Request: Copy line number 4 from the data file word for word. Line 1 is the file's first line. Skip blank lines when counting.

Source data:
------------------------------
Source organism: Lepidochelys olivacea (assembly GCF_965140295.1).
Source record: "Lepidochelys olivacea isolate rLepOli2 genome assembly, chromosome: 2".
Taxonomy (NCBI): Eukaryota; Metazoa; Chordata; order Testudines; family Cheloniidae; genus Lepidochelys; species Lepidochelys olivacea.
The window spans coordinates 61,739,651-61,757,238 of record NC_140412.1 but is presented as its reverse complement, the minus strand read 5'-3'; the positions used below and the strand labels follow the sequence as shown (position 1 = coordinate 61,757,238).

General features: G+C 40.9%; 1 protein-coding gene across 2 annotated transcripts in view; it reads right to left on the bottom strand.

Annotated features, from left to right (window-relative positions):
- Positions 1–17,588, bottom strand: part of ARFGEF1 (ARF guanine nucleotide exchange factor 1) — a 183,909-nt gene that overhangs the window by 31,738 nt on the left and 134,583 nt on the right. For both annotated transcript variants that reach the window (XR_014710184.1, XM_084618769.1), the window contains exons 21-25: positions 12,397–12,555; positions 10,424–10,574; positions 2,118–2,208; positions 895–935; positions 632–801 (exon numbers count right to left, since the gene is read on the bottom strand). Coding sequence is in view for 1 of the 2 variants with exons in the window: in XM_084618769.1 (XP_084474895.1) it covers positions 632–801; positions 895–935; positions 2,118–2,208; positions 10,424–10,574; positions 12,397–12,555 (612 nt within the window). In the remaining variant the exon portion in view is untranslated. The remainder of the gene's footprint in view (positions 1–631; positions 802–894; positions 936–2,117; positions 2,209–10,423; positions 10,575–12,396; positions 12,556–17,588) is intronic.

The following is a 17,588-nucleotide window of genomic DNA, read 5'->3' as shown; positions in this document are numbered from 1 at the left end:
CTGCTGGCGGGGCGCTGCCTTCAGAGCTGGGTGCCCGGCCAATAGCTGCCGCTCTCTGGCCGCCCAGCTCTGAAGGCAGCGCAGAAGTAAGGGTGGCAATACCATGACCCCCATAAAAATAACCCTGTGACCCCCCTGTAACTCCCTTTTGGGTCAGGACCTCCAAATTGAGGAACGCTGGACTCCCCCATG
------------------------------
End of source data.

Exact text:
The window spans coordinates 61,739,651-61,757,238 of record NC_140412.1 but is presented as its reverse complement, the minus strand read 5'-3'; the positions used below and the strand labels follow the sequence as shown (position 1 = coordinate 61,757,238).